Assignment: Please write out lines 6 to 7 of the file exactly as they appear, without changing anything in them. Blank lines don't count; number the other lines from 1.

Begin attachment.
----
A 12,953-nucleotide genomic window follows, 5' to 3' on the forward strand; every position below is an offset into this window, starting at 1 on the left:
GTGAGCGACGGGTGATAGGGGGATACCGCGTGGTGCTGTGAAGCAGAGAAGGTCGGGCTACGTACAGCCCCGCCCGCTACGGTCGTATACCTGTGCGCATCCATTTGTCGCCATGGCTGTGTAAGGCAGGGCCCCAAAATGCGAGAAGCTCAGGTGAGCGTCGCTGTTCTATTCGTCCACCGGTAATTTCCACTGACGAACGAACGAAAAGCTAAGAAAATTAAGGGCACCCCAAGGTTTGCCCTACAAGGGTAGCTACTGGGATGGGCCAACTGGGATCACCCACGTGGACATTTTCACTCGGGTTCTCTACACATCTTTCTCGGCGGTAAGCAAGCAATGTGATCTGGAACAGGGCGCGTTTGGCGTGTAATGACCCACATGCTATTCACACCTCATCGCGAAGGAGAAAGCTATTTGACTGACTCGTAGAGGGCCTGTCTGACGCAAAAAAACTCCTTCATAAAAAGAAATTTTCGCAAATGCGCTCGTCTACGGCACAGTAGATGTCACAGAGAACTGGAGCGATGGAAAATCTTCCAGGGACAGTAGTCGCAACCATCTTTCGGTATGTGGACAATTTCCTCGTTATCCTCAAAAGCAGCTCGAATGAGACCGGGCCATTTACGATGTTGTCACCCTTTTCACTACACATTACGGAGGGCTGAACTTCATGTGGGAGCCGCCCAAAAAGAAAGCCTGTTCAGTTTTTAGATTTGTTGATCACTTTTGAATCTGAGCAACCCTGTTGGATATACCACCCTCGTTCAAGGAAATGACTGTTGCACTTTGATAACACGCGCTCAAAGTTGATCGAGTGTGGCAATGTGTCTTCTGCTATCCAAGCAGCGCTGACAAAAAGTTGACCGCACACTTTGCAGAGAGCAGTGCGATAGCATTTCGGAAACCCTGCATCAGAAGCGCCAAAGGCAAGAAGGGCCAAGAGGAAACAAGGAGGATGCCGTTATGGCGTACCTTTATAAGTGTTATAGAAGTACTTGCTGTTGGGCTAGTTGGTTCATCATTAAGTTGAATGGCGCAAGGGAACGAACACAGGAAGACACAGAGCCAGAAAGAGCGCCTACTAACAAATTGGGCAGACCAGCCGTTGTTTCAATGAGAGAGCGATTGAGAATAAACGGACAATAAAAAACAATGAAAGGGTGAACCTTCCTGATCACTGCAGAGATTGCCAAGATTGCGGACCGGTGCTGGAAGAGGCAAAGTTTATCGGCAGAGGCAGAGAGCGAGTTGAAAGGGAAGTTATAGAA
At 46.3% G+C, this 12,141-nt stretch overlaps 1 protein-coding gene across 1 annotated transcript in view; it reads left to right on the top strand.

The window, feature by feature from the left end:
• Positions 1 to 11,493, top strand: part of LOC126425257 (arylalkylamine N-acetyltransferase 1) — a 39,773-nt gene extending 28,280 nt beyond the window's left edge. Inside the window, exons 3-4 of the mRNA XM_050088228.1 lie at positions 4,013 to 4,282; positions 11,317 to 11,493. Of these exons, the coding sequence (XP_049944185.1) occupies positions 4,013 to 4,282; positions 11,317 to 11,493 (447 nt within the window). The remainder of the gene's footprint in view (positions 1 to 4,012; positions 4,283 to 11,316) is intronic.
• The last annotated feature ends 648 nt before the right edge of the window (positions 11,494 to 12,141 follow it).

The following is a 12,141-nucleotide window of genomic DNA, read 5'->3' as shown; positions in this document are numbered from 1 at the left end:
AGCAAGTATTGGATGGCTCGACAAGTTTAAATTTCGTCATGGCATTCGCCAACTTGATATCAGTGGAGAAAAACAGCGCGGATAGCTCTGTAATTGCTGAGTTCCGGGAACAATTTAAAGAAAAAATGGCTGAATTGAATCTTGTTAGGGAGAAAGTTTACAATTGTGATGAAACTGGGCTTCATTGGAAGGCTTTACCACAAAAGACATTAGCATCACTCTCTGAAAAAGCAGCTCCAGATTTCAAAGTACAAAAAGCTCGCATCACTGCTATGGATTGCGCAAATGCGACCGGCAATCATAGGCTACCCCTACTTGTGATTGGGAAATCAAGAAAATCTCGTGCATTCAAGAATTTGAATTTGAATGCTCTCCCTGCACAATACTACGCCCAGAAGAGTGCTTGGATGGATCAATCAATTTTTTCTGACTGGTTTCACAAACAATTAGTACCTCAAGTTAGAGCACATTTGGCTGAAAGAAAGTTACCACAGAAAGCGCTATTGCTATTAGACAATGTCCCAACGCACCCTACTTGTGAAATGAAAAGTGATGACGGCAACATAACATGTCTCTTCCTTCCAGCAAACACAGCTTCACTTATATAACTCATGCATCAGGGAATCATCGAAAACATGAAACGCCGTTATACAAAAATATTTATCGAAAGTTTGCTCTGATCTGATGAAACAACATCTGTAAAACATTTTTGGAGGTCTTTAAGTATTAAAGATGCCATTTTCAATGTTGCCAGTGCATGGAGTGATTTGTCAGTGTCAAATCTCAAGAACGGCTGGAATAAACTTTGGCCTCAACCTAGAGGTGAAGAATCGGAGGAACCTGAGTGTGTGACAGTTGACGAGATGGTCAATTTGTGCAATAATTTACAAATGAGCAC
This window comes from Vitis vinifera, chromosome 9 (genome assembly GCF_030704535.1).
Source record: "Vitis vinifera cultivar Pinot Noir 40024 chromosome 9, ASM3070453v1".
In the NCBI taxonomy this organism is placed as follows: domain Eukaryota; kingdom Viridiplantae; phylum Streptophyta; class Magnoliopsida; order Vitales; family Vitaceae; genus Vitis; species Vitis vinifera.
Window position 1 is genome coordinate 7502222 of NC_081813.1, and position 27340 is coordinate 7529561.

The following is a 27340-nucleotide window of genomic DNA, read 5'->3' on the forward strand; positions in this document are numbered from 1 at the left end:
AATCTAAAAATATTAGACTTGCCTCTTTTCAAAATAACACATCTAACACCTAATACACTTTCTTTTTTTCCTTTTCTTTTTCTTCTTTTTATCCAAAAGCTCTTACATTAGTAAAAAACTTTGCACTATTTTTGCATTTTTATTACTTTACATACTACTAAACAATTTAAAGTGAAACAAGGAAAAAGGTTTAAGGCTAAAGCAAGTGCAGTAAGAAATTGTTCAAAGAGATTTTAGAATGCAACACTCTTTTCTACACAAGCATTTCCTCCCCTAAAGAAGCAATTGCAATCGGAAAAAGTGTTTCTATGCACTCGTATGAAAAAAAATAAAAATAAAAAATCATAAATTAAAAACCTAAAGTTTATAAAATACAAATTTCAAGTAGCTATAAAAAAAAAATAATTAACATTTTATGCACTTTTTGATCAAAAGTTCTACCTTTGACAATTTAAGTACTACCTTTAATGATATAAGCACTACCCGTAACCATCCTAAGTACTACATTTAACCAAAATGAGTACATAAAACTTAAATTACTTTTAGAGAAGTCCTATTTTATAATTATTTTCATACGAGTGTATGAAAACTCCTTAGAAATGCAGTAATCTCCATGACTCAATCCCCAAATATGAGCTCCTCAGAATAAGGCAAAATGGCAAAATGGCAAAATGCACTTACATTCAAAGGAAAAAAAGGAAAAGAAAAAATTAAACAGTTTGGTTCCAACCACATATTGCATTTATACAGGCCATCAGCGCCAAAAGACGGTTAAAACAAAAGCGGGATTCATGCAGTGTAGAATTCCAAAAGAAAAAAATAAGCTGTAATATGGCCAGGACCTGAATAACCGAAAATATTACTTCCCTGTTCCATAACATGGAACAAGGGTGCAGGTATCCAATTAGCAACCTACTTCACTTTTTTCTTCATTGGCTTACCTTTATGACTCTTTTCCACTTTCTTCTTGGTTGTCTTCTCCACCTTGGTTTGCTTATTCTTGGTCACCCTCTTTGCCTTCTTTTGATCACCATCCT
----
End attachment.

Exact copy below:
• The last annotated feature ends 648 nt before the right edge of the window (positions 11,494 to 12,141 follow it).

The following is a 12,141-nucleotide window of genomic DNA, read 5'->3' as shown; positions in this document are numbered from 1 at the left end: